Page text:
Famous Muslim historians



Modern Western scholarship

The earliest Western scholarship on Islam tended to be Christian and Jewish translators and commentators. They translated the easily available Sunni texts from Arabic into European languages including German, Italian, French, or English, then summarized and commented in a fashion that was often hostile to Islam. Notable Christian scholars include:



All these scholars worked in the late 19th and early 20th century.

Another pioneer of Islamic studies, Abraham Geiger (1810–1874), was a prominent Jewish rabbi and approached Islam from that standpoint in his "Was hat Mohammed aus dem Judenthume aufgenommen?" (1833). Geiger's themes were continued in Rabbi Abraham I. Katsh's "Judaism and the Koran" (1962)

Other scholars, notably those in the German tradition, took a more neutral view. The late 19th century scholar Julius Wellhausen (1844-1918) is a prime example. They also started, cautiously, to question the truth of the Arabic texts. They took a source critical approach, trying to sort the Islamic texts into elements to be accepted as historically true, and elements to be discarded as polemic or pious fiction. These scholars might include:



In the 1970s, what has been described as a "wave of sceptical scholars" (Donner 1998 p. 23) challenged a great deal of the received wisdom in Islamic studies. They argued that the Islamic historical tradition had been greatly corrupted in transmission. They tried to correct or reconstruct the early history of Islam from other, presumably more reliable, sources such as coins, inscriptions, and non-Islamic sources. The oldest of this group was John Wansbrough (1928-2002). Wansbrough's works were widely noted, but perhaps not widely read. Donner (1998) says:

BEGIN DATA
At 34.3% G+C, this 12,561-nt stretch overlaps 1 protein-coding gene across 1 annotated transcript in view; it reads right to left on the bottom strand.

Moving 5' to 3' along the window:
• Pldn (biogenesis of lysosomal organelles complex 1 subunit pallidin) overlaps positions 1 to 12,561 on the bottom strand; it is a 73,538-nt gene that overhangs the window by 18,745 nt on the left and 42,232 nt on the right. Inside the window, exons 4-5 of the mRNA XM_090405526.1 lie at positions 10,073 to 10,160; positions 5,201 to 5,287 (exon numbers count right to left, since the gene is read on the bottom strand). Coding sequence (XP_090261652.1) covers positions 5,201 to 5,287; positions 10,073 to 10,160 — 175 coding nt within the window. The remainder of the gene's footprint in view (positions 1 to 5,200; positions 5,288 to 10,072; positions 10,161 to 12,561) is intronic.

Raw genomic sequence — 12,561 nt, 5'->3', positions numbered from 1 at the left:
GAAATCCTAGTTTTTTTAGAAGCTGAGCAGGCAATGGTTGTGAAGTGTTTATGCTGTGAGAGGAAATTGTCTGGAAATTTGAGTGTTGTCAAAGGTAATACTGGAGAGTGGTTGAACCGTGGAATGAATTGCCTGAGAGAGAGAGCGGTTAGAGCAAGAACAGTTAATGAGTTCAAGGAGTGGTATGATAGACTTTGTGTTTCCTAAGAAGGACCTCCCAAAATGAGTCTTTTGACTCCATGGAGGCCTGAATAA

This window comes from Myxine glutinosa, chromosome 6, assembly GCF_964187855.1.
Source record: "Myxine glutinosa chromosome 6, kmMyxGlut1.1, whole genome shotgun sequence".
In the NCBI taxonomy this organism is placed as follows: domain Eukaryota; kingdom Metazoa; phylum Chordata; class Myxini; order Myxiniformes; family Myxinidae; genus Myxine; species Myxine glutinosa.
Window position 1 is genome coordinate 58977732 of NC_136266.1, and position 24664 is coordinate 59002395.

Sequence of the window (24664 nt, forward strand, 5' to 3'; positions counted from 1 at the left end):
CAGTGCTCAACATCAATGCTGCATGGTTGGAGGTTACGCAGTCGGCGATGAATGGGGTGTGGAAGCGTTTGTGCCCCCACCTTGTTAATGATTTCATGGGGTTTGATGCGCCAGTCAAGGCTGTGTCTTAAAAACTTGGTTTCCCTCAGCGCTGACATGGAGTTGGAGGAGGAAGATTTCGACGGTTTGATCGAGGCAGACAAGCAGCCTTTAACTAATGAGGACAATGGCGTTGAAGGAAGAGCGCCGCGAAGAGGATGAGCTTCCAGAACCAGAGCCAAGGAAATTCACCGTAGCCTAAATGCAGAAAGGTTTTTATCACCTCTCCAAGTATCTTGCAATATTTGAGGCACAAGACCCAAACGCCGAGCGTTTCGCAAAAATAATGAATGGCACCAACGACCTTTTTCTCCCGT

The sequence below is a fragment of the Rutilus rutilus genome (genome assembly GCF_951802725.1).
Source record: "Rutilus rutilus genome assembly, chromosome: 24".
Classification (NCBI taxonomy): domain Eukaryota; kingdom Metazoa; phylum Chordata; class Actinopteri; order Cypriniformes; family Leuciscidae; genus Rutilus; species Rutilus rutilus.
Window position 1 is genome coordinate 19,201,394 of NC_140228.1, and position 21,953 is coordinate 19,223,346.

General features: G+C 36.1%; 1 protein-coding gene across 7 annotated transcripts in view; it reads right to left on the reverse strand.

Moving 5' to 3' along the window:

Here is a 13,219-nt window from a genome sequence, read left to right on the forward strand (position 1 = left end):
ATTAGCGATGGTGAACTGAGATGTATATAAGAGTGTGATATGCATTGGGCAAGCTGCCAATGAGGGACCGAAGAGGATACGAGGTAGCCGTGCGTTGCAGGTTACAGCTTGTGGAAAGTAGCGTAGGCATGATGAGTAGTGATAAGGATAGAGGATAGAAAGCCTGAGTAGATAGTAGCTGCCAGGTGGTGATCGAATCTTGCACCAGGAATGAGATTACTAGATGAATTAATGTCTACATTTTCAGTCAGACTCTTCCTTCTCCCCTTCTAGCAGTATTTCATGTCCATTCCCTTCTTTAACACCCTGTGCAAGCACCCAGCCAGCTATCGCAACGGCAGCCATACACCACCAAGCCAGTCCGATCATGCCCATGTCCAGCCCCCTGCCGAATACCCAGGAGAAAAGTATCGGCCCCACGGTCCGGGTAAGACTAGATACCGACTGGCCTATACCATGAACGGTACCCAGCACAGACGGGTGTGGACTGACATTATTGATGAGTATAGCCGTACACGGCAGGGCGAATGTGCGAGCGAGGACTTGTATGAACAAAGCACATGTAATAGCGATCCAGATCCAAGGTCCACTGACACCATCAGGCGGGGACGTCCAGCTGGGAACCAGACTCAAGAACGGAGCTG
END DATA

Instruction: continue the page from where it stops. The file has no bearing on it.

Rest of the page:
Wansbrough's awkward prose style, diffuse organization, and tendency to rely on suggestive implication rather than tight argument (qualities not found in his other published works) have elicited exasperated comment from many reviewers. (Donner 1998 p. 38)


Wansbrough's scepticism influenced a number of younger scholars, including:



In 1977, Crone and Cook published Hagarism: The Making of the Islamic World, which argued that the early history of Islam is a myth, generated after the conquests of Egypt, Syria, and Persia to prop up the new Arab regimes in those lands and give them a solid ideological foundation. According to their theory the Qur'an was composed later, rather than early, and the Arab conquests may have been the cause, rather than the consequence, of Islam. The main evidence adduced for this thesis was based upon a contemporary body of non-Muslim sources to many early Islamic events. If such events could not be supported by outside evidence, then (according to Crone and Cook) they should be dismissed as myth.

Crone and Cook's more recent work has involved intense scrutiny of early Islamic sources, but not total rejection of those sources. (See, for instance, Crone's 1987 publications, Roman, Provincial, and Islamic Law and Meccan Trade and the Rise of Islam, both of which assume the standard outline of early Islamic history while questioning certain aspects of it; also Cook's 2001 Commanding Right and Forbidding Wrong in Islamic Thought, which also cites early Islamic sources as authoritative.) One writer claims that they have in fact disavowed the work ([146937] [146938]) but in the absence of direct comment from Crone and Cook, it is difficult to know what to make of his claims.